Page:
This rock is called the Campanian Ignimbrite. Its origin was a catastrophe that happened 35,000 years ago: a gigantic volcanic explosion threw out at least 100 cubic kilometres of pumice and ash. The evidence still covers an area of more than 30,000 square kilometres around the Bay of Naples, extending from Roccamonfina in the north to Salerno in the south. The violence of this eruption would make the event that buried Pompeii seem like a small afterthought. An explosion of steam and gluey lava blew out a great hole in the earth at the edge of the Tyrrhenian Seanot so much a bite out of Italy's profile as a huge punch. A vast cloud of incandescent material buoyed up with gas flowed like a fiery tidal wave across the limestone terrain. Lumps of volcanic rock were carried along willy-nilly in the mayhem: destruction of vegetation was complete. When the cloud settled, in many places it was hot enough to fuse solid: the wispy remains of volcanic fragments testify to this welding.* There were almost certainly Palaeolithic human witnesses to this destruction, who must have thought the gods had gone berserk. The legacy of the earth's ferocity is this apparently mundane rock that looks like cake. The angular fragments of rock within can now be seen for what they arepieces of a destroyed volcano. It is ironic that this destruction has now been reversed into constructing buildings that are safe as houses. Naturally, nothing is safe in this uncertain world. Looking down from the limestone hills you can imagine the hot, devastating clouds settling over where limoncello is now brewed and pizzas are spun, dumping down on the low ground as a thick, lethal blanket. These kinds of rocks were deposited from pyroclastic surges. Another eruption about 23,000 years later was marginally less devastating and did not spread so widelyit produced a different deposit known as the Tufo Galliano Napoletano, the Neapolitan yellow tuff. Rather than the colour of cake, it is the colour of Dijon mustard. Once you can recognize it, you spot blocks of it in many walls and buildings around Naples itselfit is almost reminiscent of the London stock bricks that make the Georgian parts of the English capital so appealing. It is there in the walls of Roman remains. Most experts believe that the volcanoes that remain to this day in the Campi Flegrei are aligned around the edge of the massive hole, or caldera, left behind as the legacy of this second huge eruption. The Bay of Naples itself hides most of it. It may yet blow again.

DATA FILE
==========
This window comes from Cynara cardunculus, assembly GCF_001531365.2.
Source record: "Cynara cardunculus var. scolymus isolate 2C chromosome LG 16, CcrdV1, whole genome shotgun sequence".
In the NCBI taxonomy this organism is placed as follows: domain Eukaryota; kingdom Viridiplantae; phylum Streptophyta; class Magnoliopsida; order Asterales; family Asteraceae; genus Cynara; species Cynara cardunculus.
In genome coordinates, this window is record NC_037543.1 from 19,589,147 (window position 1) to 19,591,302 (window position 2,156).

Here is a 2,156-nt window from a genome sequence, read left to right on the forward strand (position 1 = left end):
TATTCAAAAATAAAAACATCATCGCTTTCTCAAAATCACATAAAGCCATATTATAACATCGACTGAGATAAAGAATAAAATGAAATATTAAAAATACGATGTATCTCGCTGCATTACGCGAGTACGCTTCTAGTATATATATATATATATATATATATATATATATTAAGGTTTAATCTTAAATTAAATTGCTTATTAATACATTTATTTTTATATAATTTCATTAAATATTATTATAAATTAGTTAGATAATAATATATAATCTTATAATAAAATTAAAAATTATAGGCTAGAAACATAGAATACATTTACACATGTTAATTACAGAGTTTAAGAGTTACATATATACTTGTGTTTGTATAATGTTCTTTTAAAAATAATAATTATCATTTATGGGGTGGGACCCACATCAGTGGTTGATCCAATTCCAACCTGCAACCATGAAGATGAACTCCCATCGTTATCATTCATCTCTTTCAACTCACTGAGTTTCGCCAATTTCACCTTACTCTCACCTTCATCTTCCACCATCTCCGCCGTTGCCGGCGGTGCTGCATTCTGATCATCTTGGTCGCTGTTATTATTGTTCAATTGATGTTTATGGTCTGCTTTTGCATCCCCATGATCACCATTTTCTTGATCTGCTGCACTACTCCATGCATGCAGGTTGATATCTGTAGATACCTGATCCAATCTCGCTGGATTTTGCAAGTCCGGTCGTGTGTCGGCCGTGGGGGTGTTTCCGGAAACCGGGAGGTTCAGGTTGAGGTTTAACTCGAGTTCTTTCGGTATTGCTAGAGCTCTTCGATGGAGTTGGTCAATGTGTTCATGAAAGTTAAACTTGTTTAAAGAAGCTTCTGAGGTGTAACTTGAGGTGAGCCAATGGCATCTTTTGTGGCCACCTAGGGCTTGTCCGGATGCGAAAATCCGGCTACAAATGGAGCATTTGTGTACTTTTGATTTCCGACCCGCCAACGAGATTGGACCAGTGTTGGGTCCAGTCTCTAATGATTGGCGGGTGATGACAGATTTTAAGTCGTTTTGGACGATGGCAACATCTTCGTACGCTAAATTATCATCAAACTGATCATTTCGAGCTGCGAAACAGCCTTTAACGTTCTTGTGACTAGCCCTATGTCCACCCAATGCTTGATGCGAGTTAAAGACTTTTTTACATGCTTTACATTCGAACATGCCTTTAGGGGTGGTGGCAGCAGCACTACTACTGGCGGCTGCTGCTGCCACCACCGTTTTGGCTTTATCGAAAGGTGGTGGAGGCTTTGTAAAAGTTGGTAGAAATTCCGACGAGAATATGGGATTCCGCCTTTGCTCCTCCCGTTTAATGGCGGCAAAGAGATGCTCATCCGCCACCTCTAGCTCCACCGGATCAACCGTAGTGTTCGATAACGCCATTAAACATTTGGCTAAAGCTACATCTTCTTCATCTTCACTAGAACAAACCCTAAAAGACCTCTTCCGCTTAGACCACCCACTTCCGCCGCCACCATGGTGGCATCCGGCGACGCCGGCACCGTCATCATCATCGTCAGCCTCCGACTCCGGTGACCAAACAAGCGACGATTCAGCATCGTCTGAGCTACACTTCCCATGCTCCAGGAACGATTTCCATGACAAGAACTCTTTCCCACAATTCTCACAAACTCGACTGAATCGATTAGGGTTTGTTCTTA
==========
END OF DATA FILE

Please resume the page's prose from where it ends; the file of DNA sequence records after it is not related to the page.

Excerpted from Earth by Richard Fortey Copyright © 2005 by Richard Fortey. Excerpted by permission of Knopf, a division of Random House, Inc. All rights reserved. No part of this excerpt may be reproduced or reprinted without permission in writing from the publisher.
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